Well, when it's all said and done, who wins?
River says: The fans win; all of them do.  If you want the Thunder to win, that's great.  If you want the Heat to win, I question your motives, but to each his won.  If your interest is purely spite, as mine was for the Dallas series last year, and you don't see the desired result, then at least it's over.  I don't know if that gives Seattle closure, but I'm pretty sure it might be a decent thing for Cleveland.  Maybe some of us will let it go after we stop hoping it never happens for him.

Then again, over it or not, hope springs eternal that the grass is never greener on the other side for those that walk away.  Of course, it was just about walking away, it would be one thing, but we were thrown under the bus.  Maybe I'm the fool to suggest the water under the bridge attitude.  Maybe I'm giving the Thunder too much of the business for their departure from Seattle.  Maybe, the intrigue of these NBA Finals has tricked me into caring about something I insisted on not caring about.

Demetri says: My gut instinct is that the Heat win because LeBron James is playing out of his mind.  The old adage goes that whichever team has the best player typically wins.  Having said that, the Thunder probably have more talent than the Heat and have a deeper roster due to the nature of the way their team was constructed.  The Heat and Thunder have a three-headed monster, but Oklahoma City has guys like Serge Ibaka, Thabo Sefelosha and Derrick Fisher to round out the roster.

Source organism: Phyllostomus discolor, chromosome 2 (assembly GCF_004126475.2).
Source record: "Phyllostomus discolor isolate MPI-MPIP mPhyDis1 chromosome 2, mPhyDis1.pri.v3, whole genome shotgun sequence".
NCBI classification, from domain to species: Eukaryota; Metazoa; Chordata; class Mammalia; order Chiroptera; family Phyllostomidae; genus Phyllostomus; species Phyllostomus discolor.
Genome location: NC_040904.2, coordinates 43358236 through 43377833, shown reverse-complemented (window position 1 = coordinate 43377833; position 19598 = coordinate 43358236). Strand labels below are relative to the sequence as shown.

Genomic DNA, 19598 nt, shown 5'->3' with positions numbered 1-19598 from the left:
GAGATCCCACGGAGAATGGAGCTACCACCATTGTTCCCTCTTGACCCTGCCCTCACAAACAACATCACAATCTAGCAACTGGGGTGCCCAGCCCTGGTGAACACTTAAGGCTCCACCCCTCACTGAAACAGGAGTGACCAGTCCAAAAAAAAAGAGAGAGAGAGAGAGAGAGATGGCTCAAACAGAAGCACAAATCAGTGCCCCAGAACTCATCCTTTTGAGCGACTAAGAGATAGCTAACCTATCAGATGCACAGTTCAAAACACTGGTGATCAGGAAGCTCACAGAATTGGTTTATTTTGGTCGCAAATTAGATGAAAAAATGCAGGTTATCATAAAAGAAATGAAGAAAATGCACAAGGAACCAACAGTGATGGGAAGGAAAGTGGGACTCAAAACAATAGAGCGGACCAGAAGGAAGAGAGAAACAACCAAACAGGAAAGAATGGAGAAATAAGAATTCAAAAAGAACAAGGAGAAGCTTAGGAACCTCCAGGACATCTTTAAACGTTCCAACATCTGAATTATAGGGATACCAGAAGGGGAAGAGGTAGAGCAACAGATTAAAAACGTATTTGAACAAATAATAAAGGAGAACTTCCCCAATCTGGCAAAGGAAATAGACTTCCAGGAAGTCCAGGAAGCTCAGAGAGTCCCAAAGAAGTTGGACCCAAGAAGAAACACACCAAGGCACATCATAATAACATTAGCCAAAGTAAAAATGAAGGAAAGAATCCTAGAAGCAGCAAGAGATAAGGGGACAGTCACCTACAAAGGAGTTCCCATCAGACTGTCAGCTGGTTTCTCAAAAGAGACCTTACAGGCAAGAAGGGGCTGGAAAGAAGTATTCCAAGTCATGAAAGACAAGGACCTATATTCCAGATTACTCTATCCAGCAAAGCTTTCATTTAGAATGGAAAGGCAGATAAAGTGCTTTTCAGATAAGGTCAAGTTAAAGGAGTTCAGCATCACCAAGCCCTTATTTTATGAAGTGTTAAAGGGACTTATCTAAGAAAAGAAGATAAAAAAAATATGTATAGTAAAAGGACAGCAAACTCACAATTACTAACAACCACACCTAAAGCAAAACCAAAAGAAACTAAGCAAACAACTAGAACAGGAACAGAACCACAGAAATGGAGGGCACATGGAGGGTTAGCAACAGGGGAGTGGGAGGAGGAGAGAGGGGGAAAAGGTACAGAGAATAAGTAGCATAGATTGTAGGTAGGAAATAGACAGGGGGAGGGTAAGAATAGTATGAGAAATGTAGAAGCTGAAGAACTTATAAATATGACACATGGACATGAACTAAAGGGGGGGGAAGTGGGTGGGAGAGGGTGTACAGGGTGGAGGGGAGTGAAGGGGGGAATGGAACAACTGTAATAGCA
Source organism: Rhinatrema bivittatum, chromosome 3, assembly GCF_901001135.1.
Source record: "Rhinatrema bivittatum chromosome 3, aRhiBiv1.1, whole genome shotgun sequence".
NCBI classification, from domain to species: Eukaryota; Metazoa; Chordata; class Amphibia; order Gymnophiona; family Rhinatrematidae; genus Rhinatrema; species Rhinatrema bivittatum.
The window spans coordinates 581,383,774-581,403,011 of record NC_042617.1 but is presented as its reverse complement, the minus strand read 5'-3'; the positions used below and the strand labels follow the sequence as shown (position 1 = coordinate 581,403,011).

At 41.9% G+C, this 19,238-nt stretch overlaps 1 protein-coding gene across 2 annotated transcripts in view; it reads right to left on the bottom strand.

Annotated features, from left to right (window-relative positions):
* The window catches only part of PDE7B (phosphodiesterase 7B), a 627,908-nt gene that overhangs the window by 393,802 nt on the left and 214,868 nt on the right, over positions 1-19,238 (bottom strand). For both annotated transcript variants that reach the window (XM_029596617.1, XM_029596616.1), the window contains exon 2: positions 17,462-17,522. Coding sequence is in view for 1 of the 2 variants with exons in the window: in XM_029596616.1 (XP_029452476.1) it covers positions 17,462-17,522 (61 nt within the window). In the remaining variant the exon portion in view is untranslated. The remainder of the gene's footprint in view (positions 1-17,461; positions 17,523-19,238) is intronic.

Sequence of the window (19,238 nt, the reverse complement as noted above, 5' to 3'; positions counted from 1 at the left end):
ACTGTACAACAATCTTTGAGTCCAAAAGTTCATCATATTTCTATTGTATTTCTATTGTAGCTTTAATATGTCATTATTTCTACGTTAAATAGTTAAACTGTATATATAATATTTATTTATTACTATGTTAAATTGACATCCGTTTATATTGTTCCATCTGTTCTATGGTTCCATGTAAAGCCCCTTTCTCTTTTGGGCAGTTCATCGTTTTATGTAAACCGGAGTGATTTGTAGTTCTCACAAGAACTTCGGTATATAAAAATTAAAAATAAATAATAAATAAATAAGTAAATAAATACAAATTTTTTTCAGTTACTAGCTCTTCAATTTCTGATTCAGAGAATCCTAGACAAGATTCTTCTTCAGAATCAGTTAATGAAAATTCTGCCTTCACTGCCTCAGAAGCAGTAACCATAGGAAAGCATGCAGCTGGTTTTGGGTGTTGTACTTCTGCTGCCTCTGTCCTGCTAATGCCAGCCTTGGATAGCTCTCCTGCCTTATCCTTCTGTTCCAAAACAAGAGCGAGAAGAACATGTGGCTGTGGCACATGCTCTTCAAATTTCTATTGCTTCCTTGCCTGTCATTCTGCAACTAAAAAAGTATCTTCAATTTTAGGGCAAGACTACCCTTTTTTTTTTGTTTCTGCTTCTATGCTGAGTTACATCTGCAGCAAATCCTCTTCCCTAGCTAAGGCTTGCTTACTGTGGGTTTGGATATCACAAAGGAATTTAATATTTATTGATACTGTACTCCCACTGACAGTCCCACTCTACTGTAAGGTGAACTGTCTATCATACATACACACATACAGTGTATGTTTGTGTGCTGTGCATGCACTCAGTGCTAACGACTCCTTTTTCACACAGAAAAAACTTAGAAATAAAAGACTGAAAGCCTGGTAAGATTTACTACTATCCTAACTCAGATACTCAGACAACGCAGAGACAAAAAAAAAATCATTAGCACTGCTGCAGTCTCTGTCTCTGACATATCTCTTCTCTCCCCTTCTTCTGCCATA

IbakaOverall, the Heat have been playing at a statistical higher level than the Thunder in the postseason.  A telling statistic is opponent field goal percentage and the Heat are significantly better with 42.4% compared 43.4% for the Thunder.  Conversely, the Thunder are shooting 46.9% compared to Miami's 45.9%.  Neither team is rebounding the ball particularly well in the playoffs.  Miami has a +0.7 rebounding differential compared to Oklahoma City who is being out-rebounded by 0.2 boards per game. 

Whichever team can defend better, be more efficient offensively, rebound, limit offensive rebounds and get some lucky bounces should win the series.  Whoever that team may be will probably need six or seven games to do so. 

We all seem to agree that it's going to take six or seven games to settle this one, and emotions will be high, both on and off the court.  On one side, you have anticipation, high expectations, and perhaps relief.  On the other side, anticipation also exists, but is it possible that one team is too young to understand the pressure, hence it won't be a factor?  Both sides are dealing with outside audiences hoping that karma bites them, but again, one side feels the pressure of those circumstances a lot more than the other.  One result will have us anticipating these same characters on this same stage next June, while the other result will leave us to wonder how much the earth is going to quake on South Beach.

Either way, get your popcorn ready because the show begins tonight on ABC.